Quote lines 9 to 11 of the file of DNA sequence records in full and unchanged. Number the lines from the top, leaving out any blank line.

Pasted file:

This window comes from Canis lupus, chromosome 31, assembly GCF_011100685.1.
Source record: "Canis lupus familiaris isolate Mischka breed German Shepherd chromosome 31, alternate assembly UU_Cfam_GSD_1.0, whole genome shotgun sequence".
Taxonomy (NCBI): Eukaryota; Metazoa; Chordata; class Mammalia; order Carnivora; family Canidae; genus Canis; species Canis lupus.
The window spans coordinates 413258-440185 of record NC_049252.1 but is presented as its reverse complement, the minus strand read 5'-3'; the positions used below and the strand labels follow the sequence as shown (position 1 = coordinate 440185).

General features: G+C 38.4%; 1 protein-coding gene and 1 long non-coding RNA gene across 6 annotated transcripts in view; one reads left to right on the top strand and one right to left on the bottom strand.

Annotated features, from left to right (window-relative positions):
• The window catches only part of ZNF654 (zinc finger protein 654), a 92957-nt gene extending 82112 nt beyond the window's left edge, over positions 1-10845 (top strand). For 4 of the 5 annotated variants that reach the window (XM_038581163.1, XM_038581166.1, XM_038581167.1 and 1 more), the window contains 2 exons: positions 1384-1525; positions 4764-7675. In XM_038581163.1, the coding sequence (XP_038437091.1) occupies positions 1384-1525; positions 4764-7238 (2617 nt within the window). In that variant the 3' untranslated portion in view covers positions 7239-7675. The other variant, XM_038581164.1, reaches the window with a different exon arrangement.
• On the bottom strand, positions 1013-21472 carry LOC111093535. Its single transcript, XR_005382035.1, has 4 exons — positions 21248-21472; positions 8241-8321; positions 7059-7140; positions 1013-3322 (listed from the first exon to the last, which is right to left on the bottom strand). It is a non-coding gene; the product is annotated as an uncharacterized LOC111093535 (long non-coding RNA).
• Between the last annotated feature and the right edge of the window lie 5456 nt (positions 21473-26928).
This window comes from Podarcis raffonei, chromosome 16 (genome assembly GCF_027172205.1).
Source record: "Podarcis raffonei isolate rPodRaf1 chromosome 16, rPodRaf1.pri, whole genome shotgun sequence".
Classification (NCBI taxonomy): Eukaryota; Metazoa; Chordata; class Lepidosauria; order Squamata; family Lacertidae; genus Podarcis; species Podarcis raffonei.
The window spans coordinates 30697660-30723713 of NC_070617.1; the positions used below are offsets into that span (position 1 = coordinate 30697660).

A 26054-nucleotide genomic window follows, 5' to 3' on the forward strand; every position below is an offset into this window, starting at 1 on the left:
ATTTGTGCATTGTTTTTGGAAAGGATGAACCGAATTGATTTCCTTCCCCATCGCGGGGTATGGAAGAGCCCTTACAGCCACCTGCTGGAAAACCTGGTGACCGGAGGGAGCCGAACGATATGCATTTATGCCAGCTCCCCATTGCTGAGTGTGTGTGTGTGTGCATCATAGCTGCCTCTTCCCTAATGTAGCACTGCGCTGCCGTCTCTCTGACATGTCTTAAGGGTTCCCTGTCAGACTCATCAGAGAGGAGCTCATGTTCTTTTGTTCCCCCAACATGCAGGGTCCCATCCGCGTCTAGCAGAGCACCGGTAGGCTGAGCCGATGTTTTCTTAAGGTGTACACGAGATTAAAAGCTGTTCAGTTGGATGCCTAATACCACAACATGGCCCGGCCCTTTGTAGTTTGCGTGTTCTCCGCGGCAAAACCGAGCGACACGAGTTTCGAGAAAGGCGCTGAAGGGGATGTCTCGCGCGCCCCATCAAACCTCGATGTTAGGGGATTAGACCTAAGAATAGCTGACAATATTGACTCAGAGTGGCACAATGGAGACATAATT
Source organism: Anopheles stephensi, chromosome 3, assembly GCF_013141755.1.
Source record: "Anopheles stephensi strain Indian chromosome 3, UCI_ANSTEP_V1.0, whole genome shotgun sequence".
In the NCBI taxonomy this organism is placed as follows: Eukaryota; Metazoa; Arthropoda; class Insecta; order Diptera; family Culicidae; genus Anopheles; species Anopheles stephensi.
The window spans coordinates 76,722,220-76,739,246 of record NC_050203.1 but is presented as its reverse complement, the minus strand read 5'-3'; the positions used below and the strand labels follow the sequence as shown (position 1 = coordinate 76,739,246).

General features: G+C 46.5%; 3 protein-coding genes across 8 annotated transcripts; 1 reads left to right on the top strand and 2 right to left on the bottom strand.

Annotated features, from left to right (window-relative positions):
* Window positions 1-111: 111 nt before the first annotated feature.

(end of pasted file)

• Between the last annotated feature and the right edge of the window lie 5456 nt (positions 21473-26928).
This window comes from Podarcis raffonei, chromosome 16 (genome assembly GCF_027172205.1).
Source record: "Podarcis raffonei isolate rPodRaf1 chromosome 16, rPodRaf1.pri, whole genome shotgun sequence".